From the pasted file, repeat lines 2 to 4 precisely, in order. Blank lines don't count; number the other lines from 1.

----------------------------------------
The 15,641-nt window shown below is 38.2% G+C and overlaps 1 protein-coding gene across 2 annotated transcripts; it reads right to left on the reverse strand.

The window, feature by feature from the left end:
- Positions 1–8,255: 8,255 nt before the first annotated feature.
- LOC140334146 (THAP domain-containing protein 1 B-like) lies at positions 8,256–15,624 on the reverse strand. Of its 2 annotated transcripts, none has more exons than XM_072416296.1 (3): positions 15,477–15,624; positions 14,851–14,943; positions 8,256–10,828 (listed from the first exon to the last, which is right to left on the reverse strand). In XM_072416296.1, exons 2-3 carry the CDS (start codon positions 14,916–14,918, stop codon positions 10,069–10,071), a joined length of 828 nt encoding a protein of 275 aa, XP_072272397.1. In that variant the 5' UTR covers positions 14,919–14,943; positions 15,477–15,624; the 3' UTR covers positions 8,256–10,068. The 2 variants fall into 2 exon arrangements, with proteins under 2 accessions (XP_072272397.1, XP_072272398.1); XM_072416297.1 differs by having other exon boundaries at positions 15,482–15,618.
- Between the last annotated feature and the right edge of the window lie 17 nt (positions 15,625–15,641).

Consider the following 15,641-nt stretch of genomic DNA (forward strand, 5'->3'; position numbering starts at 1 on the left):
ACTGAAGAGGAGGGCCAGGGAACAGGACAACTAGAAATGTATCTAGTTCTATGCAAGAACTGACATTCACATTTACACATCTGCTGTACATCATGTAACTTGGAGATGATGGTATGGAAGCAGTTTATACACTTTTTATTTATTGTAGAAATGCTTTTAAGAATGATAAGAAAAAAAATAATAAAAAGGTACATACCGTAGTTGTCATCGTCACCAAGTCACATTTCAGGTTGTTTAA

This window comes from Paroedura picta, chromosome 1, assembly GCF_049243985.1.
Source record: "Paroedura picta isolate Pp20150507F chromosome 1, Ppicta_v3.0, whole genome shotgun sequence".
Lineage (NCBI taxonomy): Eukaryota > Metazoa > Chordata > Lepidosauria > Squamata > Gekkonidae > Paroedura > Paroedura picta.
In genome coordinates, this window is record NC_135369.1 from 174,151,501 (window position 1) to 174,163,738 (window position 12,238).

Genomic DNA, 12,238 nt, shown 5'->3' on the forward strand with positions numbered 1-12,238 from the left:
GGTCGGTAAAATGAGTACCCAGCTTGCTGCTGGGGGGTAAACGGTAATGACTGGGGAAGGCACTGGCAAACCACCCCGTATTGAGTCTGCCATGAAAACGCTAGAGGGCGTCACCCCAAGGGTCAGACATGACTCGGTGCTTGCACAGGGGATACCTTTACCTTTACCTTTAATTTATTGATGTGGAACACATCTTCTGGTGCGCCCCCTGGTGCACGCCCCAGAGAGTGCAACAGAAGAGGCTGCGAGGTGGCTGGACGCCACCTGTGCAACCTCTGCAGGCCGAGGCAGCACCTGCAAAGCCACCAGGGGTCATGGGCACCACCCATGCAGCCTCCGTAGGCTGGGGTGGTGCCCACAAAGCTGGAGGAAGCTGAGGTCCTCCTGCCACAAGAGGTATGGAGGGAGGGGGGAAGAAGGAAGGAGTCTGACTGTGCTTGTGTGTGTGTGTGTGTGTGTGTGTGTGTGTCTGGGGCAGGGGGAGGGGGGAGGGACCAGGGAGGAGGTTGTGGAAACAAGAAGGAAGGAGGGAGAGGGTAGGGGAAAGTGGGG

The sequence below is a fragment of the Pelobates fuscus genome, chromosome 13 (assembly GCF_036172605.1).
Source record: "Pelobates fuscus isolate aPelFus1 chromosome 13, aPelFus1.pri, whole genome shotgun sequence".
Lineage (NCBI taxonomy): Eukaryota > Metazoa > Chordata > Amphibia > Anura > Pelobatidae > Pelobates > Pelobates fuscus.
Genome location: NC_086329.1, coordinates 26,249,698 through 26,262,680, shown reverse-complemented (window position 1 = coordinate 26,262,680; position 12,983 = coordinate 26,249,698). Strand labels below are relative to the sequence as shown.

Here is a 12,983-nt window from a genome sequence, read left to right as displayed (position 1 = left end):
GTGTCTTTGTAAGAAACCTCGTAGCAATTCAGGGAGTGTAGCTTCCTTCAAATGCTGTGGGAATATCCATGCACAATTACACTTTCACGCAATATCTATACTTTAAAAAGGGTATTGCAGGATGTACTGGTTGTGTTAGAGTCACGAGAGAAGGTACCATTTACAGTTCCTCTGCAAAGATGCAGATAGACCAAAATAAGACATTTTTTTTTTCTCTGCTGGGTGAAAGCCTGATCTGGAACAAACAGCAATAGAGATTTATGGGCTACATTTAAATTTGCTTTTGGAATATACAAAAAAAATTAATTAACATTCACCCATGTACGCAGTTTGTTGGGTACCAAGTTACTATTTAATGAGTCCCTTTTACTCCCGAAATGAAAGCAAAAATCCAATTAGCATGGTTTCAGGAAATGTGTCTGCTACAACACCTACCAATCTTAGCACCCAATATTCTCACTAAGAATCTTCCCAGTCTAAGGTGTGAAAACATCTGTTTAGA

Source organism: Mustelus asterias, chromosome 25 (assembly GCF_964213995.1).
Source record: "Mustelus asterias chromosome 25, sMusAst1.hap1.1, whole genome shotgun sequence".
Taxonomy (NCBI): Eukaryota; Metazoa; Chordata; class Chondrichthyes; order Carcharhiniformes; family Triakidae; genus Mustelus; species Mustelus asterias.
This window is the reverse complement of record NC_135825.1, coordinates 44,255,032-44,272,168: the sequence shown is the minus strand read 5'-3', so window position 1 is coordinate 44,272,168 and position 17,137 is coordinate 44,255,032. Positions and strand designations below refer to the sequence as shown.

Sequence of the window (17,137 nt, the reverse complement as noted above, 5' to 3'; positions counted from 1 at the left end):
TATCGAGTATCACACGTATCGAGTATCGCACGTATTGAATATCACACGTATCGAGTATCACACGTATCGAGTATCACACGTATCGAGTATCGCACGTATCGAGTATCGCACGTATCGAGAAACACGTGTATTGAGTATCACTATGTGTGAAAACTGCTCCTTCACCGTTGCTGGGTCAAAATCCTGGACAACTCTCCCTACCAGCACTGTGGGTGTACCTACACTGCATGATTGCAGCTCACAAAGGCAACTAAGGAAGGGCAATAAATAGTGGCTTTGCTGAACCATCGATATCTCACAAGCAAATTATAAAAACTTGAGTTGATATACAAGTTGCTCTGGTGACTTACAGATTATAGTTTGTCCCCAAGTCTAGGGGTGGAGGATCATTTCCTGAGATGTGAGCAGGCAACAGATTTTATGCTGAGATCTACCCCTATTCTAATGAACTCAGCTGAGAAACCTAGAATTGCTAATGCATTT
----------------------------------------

The window, feature by feature from the left end:
- Positions 1–8,255: 8,255 nt before the first annotated feature.
- LOC140334146 (THAP domain-containing protein 1 B-like) lies at positions 8,256–15,624 on the reverse strand. Of its 2 annotated transcripts, none has more exons than XM_072416296.1 (3): positions 15,477–15,624; positions 14,851–14,943; positions 8,256–10,828 (listed from the first exon to the last, which is right to left on the reverse strand). In XM_072416296.1, exons 2-3 carry the CDS (start codon positions 14,916–14,918, stop codon positions 10,069–10,071), a joined length of 828 nt encoding a protein of 275 aa, XP_072272397.1. In that variant the 5' UTR covers positions 14,919–14,943; positions 15,477–15,624; the 3' UTR covers positions 8,256–10,068. The 2 variants fall into 2 exon arrangements, with proteins under 2 accessions (XP_072272397.1, XP_072272398.1); XM_072416297.1 differs by having other exon boundaries at positions 15,482–15,618.